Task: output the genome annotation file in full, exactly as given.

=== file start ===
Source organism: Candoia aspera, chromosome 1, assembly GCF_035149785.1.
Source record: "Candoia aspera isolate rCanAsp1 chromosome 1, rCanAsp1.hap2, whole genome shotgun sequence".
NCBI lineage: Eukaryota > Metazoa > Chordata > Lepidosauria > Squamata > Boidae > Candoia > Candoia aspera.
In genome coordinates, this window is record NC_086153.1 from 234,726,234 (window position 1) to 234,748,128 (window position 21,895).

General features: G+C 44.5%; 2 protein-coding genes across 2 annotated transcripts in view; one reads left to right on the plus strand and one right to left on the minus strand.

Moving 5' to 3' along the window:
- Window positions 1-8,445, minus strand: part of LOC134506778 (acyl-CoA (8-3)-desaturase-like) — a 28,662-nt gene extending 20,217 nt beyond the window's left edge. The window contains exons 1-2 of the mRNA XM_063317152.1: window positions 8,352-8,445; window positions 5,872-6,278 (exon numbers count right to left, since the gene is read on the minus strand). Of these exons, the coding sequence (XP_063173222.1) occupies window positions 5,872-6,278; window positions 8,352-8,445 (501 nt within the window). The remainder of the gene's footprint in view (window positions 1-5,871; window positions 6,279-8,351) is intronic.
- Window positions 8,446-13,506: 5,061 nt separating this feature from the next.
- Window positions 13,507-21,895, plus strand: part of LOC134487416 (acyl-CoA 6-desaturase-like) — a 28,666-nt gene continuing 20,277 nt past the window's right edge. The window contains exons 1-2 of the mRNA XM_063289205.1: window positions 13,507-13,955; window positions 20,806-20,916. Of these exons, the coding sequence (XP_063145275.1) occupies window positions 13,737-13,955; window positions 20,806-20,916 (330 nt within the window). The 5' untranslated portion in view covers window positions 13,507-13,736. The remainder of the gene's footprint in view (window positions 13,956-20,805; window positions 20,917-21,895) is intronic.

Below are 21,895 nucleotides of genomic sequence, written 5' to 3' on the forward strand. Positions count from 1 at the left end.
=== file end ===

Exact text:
Source organism: Candoia aspera, chromosome 1, assembly GCF_035149785.1.
Source record: "Candoia aspera isolate rCanAsp1 chromosome 1, rCanAsp1.hap2, whole genome shotgun sequence".
NCBI lineage: Eukaryota > Metazoa > Chordata > Lepidosauria > Squamata > Boidae > Candoia > Candoia aspera.
In genome coordinates, this window is record NC_086153.1 from 234,726,234 (window position 1) to 234,748,128 (window position 21,895).

General features: G+C 44.5%; 2 protein-coding genes across 2 annotated transcripts in view; one reads left to right on the plus strand and one right to left on the minus strand.

Moving 5' to 3' along the window:
- Window positions 1-8,445, minus strand: part of LOC134506778 (acyl-CoA (8-3)-desaturase-like) — a 28,662-nt gene extending 20,217 nt beyond the window's left edge. The window contains exons 1-2 of the mRNA XM_063317152.1: window positions 8,352-8,445; window positions 5,872-6,278 (exon numbers count right to left, since the gene is read on the minus strand). Of these exons, the coding sequence (XP_063173222.1) occupies window positions 5,872-6,278; window positions 8,352-8,445 (501 nt within the window). The remainder of the gene's footprint in view (window positions 1-5,871; window positions 6,279-8,351) is intronic.
- Window positions 8,446-13,506: 5,061 nt separating this feature from the next.
- Window positions 13,507-21,895, plus strand: part of LOC134487416 (acyl-CoA 6-desaturase-like) — a 28,666-nt gene continuing 20,277 nt past the window's right edge. The window contains exons 1-2 of the mRNA XM_063289205.1: window positions 13,507-13,955; window positions 20,806-20,916. Of these exons, the coding sequence (XP_063145275.1) occupies window positions 13,737-13,955; window positions 20,806-20,916 (330 nt within the window). The 5' untranslated portion in view covers window positions 13,507-13,736. The remainder of the gene's footprint in view (window positions 13,956-20,805; window positions 20,917-21,895) is intronic.

Below are 21,895 nucleotides of genomic sequence, written 5' to 3' on the forward strand. Positions count from 1 at the left end.